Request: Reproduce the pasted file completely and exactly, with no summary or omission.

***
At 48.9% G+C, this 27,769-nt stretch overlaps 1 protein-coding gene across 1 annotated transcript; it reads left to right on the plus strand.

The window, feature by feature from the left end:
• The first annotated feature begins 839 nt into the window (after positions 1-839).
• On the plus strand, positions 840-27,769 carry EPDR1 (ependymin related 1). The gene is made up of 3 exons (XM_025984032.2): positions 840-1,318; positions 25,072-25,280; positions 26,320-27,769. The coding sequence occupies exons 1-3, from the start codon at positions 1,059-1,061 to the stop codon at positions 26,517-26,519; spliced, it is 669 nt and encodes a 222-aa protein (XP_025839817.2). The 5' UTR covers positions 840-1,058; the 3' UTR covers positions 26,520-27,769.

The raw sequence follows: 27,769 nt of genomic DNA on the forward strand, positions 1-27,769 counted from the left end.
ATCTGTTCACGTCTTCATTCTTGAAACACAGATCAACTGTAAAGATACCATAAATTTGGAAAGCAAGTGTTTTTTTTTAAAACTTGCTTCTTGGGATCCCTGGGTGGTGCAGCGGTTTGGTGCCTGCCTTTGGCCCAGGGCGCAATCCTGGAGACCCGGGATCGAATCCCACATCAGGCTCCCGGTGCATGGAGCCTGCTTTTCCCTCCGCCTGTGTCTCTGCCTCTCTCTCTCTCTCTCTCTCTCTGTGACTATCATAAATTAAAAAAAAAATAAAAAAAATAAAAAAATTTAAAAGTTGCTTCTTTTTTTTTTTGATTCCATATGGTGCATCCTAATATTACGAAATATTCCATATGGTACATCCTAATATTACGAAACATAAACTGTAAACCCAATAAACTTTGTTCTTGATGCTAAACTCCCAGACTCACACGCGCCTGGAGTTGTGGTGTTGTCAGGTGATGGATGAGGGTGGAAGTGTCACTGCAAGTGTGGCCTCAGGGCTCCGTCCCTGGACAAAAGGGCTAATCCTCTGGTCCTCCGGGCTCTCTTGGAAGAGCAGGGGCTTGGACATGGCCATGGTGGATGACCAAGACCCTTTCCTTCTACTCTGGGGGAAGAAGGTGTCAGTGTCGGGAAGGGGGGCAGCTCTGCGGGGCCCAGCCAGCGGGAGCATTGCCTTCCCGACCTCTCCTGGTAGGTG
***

At 48.9% G+C, this 27,769-nt stretch overlaps 1 protein-coding gene across 1 annotated transcript; it reads left to right on the plus strand.

The window, feature by feature from the left end:
• The first annotated feature begins 839 nt into the window (after positions 1-839).
• On the plus strand, positions 840-27,769 carry EPDR1 (ependymin related 1). The gene is made up of 3 exons (XM_025984032.2): positions 840-1,318; positions 25,072-25,280; positions 26,320-27,769. The coding sequence occupies exons 1-3, from the start codon at positions 1,059-1,061 to the stop codon at positions 26,517-26,519; spliced, it is 669 nt and encodes a 222-aa protein (XP_025839817.2). The 5' UTR covers positions 840-1,058; the 3' UTR covers positions 26,520-27,769.

The raw sequence follows: 27,769 nt of genomic DNA on the forward strand, positions 1-27,769 counted from the left end.
ATCTGTTCACGTCTTCATTCTTGAAACACAGATCAACTGTAAAGATACCATAAATTTGGAAAGCAAGTGTTTTTTTTTAAAACTTGCTTCTTGGGATCCCTGGGTGGTGCAGCGGTTTGGTGCCTGCCTTTGGCCCAGGGCGCAATCCTGGAGACCCGGGATCGAATCCCACATCAGGCTCCCGGTGCATGGAGCCTGCTTTTCCCTCCGCCTGTGTCTCTGCCTCTCTCTCTCTCTCTCTCTCTCTGTGACTATCATAAATTAAAAAAAAAATAAAAAAAATAAAAAAATTTAAAAGTTGCTTCTTTTTTTTTTTGATTCCATATGGTGCATCCTAATATTACGAAATATTCCATATGGTACATCCTAATATTACGAAACATAAACTGTAAACCCAATAAACTTTGTTCTTGATGCTAAACTCCCAGACTCACACGCGCCTGGAGTTGTGGTGTTGTCAGGTGATGGATGAGGGTGGAAGTGTCACTGCAAGTGTGGCCTCAGGGCTCCGTCCCTGGACAAAAGGGCTAATCCTCTGGTCCTCCGGGCTCTCTTGGAAGAGCAGGGGCTTGGACATGGCCATGGTGGATGACCAAGACCCTTTCCTTCTACTCTGGGGGAAGAAGGTGTCAGTGTCGGGAAGGGGGGCAGCTCTGCGGGGCCCAGCCAGCGGGAGCATTGCCTTCCCGACCTCTCCTGGTAGGTG